As a [Turkish] woman in my early thirties, I have realized that I am becoming more and more “exposed” to thoughts, conversations, advice and even warnings concerning reproduction and having a child. Conducting my dissertation fieldwork in IVF clinics definitely contributes to this exposure. Somehow, my interviews and/or conversations with women undergoing IVF to have a child in their thirties or forties often take the form of women cautiously advising me (as a 32-year-old, unmarried, doctoral student – a.k.a., a “career woman”) to get married and have a child before it’s too late. In a way, the women’s admonishment implies, […]
Post Tagged with: "fieldwork"
Lytro markets the images from its light field cameras as “living pictures.” This makes me think of the magical portraits from Harry Potter, their subjects managing door security and popping from frame to frame. (Not the photographs. Harry Potter photographs are pretty much anigifs.) “Living picture” is certainly evocative marketspeak, but it obscures what a fascinating methodological tool light field images can be—and the fresh questions about openness and participation in research such cameras provoke. The following images were taken in Japan during the summer of 2013 with a first generation Lytro camera. They’re products of my first explorations with […]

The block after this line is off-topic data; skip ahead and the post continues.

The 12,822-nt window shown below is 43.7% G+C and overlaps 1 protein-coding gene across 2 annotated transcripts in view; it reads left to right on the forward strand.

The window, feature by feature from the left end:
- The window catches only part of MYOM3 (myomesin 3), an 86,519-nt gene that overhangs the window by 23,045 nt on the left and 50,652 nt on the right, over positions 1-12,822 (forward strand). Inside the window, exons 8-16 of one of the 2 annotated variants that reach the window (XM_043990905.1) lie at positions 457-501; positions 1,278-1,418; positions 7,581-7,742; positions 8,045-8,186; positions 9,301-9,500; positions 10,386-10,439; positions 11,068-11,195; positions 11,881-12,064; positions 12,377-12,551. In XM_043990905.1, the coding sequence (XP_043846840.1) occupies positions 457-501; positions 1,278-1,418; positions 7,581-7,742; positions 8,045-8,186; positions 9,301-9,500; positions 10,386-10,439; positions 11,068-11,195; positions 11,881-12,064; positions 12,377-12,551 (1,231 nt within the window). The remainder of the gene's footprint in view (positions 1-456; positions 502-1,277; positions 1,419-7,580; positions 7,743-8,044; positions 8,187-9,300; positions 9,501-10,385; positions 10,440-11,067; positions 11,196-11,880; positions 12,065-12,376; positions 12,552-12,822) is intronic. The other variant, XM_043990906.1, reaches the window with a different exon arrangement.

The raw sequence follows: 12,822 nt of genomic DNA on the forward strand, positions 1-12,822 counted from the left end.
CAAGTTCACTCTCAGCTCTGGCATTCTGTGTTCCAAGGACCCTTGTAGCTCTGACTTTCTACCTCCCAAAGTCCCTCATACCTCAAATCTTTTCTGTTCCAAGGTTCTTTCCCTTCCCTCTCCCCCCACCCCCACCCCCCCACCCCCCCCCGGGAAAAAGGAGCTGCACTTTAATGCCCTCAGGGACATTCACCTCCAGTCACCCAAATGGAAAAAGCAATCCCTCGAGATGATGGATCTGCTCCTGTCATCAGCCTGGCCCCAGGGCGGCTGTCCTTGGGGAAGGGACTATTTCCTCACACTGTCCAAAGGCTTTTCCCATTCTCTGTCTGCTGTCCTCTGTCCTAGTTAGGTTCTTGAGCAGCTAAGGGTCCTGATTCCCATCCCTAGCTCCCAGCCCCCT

My disclaimer: many of you are probably more organized than me, and maybe less foolhardy. 1. Prepare the logistics of oh-so-boring but necessary things to keep you healthy and safe preferably before you embark on your fieldwork. Everyone talks about setting up your fieldwork to make it viable, and that’s important. But there’s something many of you might overlook. I did. Healthcare. Ah yes, most of us are unlikely to consider it, given that the worse we get down with is a flu/cough. As Amah said, no prizes for getting mono…and it’ll set you back financially, research time wise, and […]
Disclaimer: my fieldwork is all outside of the US, and primarily ethnographic. Staying local or doing archival research are bound to come with their own, unique demands. And/or you may be a better-adjusted individual than I am, and have had totally different experiences. So please do us all a favor and supplement this post with your own tips and tidbits on how to make your advisor proud and do fieldwork year right. So you’ve survived your general exams. The dissertation proposal is done (well, almost…), and you’re finally ready to get out there and do what it is you came […]